The 39 Steps (Online review)

The 39 Steps (Online review)

Audio theatre seems to be undergoing a bit of a revival right now with big names such as Alan Ayckbourn and Mike Bartlett writing/adapting specifically for a genre that leaves the imagination free to roam. As the latter recently put it in The Guardian: “Artistically, it offers a more satisfying outlet for dramatists right now. It is the one form of drama the pandemic can’t touch, which means we’re not held back. You can do a fully formed piece of audio that would be the same as if we weren’t in a pandemic. You don’t make any compromises.” And so, I’ve tried to make it a regular feature of my online reviewing that from time to time I “go audio”.

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Blackbox Theatre Company have recognised the value in all this by repurposing a previously staged play into an aural experience in the shape of The 39 Steps. In fact, they have actually gone one stage further. The piece was originally presented as a radio play on the stage so effectively we have a radio play within a radio play. The conceit is that it is the snowbound winter 1962, generally recognised as one of the worst weather events to hit the UK. Everything is locked down (how familiar) and the planned live broadcast of the classic spy thriller is put in jeopardy when the cast start phoning in to make their excuses. It is left to the radio producer and his assistant to create the broadcast between them and to help they commandeer the services of the tea lady to play all the female parts and do the sound effects. Fortunately, the assistant has done some am dram and can do voices – his female companion is rather more reluctant.

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It would seem that the stage (sorry sound booth) is set for some comedy, but this neat framing device is only used at the start of the play which seems to me a waste of a good concept. Once the broadcast itself gets going it is all smoothly done and despite her concerns tea lady Brenda seems more than equal to the task so the recording proceeds smoothly and none of the expected comedy emerges. There is some humour in the main script itself but I think the play never decides quite what it wants to be and fluctuates between a straight retelling and pastiche which effectively cancel each other out.

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Adapter Chis Hawley has gone back to the classic Buchan story rather than the various wholesale rewrites of  the famous Hitchcock film; though I did appreciate the nod made to this version in the opening narration. Although there are still some minor departures from the original it is more a less a straight retelling with the stiff upper lip of the hero Richard Hannay well to the fore. The central character is supposedly played by erstwhile producer of the radio play Julian, who is actually Bruce McIntosh. He has a very smooth delivery with a voice quite reminiscent of Gyles Brandreth and anchors the production with a believable portrayal of this man on the run. As indicated Scarlett Briant plays all the female (and some of the male) roles while David McCulloch takes on the men – and the dogs. The latter has rather too many Scotsmen to portray to really ring the changes; it is one area which would really would have benefitted from being able to see some physical transformation. However, Briant and McCulloch play an impressive range of characters and certainly help to bring the story to life; I’m assuming that some of the dodgier accents are deliberate.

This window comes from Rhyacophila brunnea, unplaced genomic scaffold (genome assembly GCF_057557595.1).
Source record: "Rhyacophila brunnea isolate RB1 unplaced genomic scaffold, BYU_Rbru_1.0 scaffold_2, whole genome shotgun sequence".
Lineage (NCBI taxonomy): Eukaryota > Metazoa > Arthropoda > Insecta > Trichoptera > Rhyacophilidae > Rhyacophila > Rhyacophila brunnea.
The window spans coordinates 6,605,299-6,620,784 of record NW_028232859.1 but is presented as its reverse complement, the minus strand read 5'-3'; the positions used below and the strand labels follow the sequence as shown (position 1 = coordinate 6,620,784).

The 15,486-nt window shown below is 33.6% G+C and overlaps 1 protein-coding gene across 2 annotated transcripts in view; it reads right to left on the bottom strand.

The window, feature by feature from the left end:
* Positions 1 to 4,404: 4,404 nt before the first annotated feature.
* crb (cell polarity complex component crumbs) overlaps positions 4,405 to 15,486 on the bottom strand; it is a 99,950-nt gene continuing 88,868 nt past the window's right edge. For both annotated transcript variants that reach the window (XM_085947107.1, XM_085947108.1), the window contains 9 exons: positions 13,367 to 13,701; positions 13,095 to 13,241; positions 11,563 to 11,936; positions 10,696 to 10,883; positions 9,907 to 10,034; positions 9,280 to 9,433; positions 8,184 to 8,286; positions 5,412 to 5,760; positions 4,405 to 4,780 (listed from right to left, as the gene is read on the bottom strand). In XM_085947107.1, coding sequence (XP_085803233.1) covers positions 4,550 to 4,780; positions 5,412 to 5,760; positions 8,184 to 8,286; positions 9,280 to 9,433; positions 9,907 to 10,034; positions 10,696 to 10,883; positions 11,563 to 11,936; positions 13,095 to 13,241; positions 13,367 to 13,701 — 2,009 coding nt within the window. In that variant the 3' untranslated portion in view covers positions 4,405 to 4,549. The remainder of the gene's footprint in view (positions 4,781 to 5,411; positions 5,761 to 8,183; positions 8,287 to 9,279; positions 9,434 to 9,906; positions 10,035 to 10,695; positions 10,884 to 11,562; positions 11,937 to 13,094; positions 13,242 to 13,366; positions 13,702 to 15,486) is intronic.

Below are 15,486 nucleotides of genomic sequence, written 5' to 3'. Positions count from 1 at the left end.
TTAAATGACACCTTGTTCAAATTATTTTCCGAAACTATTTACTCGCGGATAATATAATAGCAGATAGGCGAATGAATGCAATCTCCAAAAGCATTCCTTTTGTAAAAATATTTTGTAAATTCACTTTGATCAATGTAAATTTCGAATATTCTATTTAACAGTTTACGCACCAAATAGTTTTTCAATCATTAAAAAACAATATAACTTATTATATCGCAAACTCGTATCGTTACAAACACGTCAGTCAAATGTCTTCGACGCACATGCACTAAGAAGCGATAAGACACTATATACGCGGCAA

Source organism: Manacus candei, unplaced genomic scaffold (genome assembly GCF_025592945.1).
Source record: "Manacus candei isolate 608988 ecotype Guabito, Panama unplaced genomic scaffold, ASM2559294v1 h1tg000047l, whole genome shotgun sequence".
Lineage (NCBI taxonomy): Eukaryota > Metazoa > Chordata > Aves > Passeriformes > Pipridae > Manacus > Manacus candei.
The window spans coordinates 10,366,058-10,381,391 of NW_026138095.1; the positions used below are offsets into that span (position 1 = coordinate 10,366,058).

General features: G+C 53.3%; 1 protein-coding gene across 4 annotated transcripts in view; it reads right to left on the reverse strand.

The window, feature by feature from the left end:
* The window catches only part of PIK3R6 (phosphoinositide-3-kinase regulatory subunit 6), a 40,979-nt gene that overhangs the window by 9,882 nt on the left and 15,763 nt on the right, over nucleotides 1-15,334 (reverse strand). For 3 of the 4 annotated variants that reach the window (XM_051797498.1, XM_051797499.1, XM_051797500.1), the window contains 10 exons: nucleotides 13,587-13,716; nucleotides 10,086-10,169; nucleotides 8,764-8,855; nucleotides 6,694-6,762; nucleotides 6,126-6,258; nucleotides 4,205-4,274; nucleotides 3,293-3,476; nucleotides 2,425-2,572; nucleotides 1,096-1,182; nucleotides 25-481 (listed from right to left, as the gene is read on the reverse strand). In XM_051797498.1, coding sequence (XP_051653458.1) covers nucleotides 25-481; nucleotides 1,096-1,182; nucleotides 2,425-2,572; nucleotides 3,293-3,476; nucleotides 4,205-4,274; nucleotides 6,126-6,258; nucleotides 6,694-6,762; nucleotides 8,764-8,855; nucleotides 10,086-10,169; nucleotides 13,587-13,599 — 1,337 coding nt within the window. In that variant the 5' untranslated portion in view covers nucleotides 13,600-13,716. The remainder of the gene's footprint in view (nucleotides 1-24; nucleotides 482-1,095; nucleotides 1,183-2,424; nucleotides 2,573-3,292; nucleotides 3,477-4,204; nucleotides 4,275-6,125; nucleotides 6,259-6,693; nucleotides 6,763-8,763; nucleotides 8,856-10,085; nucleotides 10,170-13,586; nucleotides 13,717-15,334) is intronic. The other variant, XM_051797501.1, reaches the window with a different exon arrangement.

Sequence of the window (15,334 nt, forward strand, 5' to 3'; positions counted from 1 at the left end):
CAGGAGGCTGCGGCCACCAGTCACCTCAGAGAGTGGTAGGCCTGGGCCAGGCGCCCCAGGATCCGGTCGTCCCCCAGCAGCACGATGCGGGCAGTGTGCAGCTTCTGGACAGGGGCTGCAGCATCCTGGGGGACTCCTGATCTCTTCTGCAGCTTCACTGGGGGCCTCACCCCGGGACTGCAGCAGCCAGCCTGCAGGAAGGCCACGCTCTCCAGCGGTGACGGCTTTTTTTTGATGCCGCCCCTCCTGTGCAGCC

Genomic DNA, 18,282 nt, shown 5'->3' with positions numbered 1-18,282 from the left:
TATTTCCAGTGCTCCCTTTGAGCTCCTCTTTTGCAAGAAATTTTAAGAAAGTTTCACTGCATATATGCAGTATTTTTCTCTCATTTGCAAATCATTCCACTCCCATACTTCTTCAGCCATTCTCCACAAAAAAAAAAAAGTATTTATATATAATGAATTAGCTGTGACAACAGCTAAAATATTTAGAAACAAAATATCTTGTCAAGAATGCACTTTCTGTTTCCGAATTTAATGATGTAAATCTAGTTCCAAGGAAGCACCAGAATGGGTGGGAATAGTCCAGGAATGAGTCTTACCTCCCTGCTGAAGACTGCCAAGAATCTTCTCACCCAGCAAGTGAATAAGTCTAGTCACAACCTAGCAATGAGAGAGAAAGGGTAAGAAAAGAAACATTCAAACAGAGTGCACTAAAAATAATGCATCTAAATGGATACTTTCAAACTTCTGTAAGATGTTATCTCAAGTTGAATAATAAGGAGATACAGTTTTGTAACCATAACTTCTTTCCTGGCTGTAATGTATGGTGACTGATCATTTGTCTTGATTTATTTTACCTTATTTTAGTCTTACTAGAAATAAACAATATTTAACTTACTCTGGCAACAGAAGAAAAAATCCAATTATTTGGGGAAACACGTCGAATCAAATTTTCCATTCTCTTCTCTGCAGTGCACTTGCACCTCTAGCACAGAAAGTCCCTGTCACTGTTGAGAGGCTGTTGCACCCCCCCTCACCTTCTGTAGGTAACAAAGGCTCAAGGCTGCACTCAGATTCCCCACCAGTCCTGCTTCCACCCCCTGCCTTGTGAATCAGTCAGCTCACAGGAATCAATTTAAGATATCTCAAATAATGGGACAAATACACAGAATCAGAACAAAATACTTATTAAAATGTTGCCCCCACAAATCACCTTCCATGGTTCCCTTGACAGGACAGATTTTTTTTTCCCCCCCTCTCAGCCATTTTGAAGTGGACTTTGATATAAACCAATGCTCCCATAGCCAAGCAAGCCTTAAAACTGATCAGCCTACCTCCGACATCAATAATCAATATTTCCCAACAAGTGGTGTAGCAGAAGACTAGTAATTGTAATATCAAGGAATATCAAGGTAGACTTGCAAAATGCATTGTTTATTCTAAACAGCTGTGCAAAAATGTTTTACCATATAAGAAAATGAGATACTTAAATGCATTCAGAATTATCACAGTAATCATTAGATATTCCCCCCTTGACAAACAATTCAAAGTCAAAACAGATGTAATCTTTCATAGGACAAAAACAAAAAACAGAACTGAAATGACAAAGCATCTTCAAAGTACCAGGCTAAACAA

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The real problem for me, however, is that much of this approach has been done before. The conceit that one person plays Hannay while two other actors play all the remaining parts is the same as the concept in Patrick Barlow’s famous stage version which ran in London for years.  Without a visual dimension to rely on and no return to the framing device the piece basically lacks a USP to drive it forward. That said, if you’re after a well-made audio drama that harks back to the classic era of radio plays and that makes no great demands on the intellect, then you’ve probably come to the right place.

The 39 Steps is available as part of the Living Record Festival click here

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